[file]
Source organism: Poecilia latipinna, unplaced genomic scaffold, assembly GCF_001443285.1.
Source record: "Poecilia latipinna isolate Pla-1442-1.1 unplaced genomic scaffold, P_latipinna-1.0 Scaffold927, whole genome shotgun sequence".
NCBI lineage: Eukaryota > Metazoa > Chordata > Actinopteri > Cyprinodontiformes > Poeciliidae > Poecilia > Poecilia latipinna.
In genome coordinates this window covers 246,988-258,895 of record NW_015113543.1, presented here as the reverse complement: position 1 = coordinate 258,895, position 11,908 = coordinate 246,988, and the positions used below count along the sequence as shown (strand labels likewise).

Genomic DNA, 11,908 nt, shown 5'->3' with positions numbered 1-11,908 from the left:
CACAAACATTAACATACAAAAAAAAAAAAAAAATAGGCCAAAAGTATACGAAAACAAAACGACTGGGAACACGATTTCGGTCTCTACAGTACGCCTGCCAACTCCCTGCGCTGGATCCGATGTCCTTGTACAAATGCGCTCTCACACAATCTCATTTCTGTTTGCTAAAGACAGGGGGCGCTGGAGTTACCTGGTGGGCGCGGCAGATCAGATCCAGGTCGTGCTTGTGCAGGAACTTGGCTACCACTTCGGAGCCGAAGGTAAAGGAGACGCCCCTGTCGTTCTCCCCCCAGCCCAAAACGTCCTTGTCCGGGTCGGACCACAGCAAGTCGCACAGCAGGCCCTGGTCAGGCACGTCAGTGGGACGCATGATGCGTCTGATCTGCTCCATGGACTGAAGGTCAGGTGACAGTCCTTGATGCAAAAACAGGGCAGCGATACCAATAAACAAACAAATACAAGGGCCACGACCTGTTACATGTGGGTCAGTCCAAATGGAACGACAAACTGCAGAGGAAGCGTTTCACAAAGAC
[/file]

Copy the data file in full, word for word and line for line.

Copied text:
Source organism: Poecilia latipinna, unplaced genomic scaffold, assembly GCF_001443285.1.
Source record: "Poecilia latipinna isolate Pla-1442-1.1 unplaced genomic scaffold, P_latipinna-1.0 Scaffold927, whole genome shotgun sequence".
NCBI lineage: Eukaryota > Metazoa > Chordata > Actinopteri > Cyprinodontiformes > Poeciliidae > Poecilia > Poecilia latipinna.
In genome coordinates this window covers 246,988-258,895 of record NW_015113543.1, presented here as the reverse complement: position 1 = coordinate 258,895, position 11,908 = coordinate 246,988, and the positions used below count along the sequence as shown (strand labels likewise).

Genomic DNA, 11,908 nt, shown 5'->3' with positions numbered 1-11,908 from the left:
CACAAACATTAACATACAAAAAAAAAAAAAAAATAGGCCAAAAGTATACGAAAACAAAACGACTGGGAACACGATTTCGGTCTCTACAGTACGCCTGCCAACTCCCTGCGCTGGATCCGATGTCCTTGTACAAATGCGCTCTCACACAATCTCATTTCTGTTTGCTAAAGACAGGGGGCGCTGGAGTTACCTGGTGGGCGCGGCAGATCAGATCCAGGTCGTGCTTGTGCAGGAACTTGGCTACCACTTCGGAGCCGAAGGTAAAGGAGACGCCCCTGTCGTTCTCCCCCCAGCCCAAAACGTCCTTGTCCGGGTCGGACCACAGCAAGTCGCACAGCAGGCCCTGGTCAGGCACGTCAGTGGGACGCATGATGCGTCTGATCTGCTCCATGGACTGAAGGTCAGGTGACAGTCCTTGATGCAAAAACAGGGCAGCGATACCAATAAACAAACAAATACAAGGGCCACGACCTGTTACATGTGGGTCAGTCCAAATGGAACGACAAACTGCAGAGGAAGCGTTTCACAAAGAC